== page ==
Chile grapes

New production regions, better varieties and improvements in storage techniques are eroding traditional supply windows in the global table grape market and will require a more disciplined approach from producers and retailers as they face up to an ever more challenging future, according to Manuel Alcaíno of Chilean consultancy Decofrut.

Setting the scene at the inaugural Global Grape Summit, which took place in London earlier this month, Alcaíno told delegates that the days of high prices in undersupplied windows were a thing of the past and that today’s producers had to be more efficient and have well-defined strategies in place.

Today’s market calls for more moderation, discipline and pragmatism from both producers and retailers, who should look to forge new relationships based on loyalty and trust rather than chasing short-term profits.

One of the key themes of the day-long conference was how to manage the proliferation of new varieties coming onto the market without creating confusion among consumers. The rise of the discounters has pushed grape prices down in recent years and new offerings will play a crucial role in preventing further commoditisation and boosting overall consumption.

Delegates heard how there is a need to develop products that satisfy the demands of ‘Ferrari’ consumers – those looking for premium varieties with a unique flavour profile – and ‘Fiesta’ consumers who simply want better consistency in the standard green, red and black varieties they buy. In both cases, understanding how these varieties perform in different growing regions will be critical to their success.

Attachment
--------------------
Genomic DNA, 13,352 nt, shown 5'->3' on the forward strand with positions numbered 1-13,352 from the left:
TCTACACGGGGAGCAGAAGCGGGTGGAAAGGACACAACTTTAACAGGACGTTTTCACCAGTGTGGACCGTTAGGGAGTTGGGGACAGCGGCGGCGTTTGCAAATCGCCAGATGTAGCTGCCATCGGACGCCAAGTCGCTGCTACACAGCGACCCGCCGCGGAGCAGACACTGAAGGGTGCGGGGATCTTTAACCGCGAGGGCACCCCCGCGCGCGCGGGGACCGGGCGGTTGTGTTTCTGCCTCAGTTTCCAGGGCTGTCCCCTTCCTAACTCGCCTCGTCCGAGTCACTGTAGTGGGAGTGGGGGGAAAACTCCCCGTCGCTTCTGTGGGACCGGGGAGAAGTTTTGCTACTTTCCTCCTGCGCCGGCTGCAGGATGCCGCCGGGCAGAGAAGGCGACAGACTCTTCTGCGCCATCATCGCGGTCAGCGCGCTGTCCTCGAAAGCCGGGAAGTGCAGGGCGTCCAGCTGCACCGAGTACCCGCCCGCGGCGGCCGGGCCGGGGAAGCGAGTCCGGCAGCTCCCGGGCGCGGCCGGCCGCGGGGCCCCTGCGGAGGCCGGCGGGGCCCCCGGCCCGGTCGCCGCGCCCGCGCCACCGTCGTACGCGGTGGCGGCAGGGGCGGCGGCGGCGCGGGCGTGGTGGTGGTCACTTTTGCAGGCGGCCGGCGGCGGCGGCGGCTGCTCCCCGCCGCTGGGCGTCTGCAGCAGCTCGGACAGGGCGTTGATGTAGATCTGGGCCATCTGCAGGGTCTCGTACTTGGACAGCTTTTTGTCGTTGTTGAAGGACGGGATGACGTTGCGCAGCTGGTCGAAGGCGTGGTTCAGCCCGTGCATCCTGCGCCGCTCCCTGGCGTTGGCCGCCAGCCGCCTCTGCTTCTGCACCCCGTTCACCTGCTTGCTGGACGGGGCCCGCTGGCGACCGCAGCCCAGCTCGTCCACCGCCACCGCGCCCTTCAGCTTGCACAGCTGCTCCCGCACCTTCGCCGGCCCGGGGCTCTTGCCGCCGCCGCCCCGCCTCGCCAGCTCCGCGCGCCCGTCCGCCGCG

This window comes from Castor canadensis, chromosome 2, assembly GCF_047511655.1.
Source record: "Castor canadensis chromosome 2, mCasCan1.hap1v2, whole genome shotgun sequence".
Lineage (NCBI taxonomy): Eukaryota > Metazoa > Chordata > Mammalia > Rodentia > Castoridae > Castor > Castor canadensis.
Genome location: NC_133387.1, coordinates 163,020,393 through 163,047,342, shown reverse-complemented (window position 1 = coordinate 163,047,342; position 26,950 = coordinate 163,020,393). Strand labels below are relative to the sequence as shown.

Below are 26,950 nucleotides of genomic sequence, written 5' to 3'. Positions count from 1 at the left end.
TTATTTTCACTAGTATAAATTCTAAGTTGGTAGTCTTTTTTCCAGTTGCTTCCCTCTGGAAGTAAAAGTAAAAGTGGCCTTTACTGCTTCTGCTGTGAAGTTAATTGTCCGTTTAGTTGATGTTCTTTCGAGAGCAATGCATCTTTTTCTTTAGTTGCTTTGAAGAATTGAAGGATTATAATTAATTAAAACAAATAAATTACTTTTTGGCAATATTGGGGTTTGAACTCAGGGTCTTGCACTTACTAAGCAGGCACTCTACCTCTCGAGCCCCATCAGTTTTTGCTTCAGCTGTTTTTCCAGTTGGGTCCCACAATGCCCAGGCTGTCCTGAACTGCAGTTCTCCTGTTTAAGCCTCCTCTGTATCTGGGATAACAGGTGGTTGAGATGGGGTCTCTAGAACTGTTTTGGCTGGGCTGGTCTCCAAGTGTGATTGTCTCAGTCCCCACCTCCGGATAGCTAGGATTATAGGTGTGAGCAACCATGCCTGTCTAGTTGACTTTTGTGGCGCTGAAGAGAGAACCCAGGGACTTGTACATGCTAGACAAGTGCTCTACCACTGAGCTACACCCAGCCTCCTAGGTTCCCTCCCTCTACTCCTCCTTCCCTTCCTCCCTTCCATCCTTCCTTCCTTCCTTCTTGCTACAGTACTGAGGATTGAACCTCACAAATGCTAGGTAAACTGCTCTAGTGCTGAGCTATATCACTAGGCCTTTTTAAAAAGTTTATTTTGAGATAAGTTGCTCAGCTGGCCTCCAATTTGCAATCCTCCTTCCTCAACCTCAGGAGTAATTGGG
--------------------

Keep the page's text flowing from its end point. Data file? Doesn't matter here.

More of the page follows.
Figuring out which new varieties to stock and how best to promote them to consumers also poses a major headache for retailers. Unlike the berry industry, which is in the hands of a few powerful breeders and marketers, the grape category is highly fragmented and this can hamper efforts to bring new products to market.

Delegates agreed that a more collaborative approach between all the stakeholders in the value chain would facilitate the rollout of these varieties, and that marketing costs should be shared between the breeder, producer, importer and retailer.

Looking ahead to the future, the conference heard how, in order to be successful, marketing strategies would need to be adapted to the new retail landscape and to the next generation of consumers. China alone has 829 million online users, with Millennials and Generation Z making up almost three-quarters of this total, and brands will have to shine on the shelf and online if they are to make an impact. George Liu of Chinese importer and distributor FrutaCloud explained how creating a story behind a brand through the use of video, images and text can help to make a product more appealing to consumers.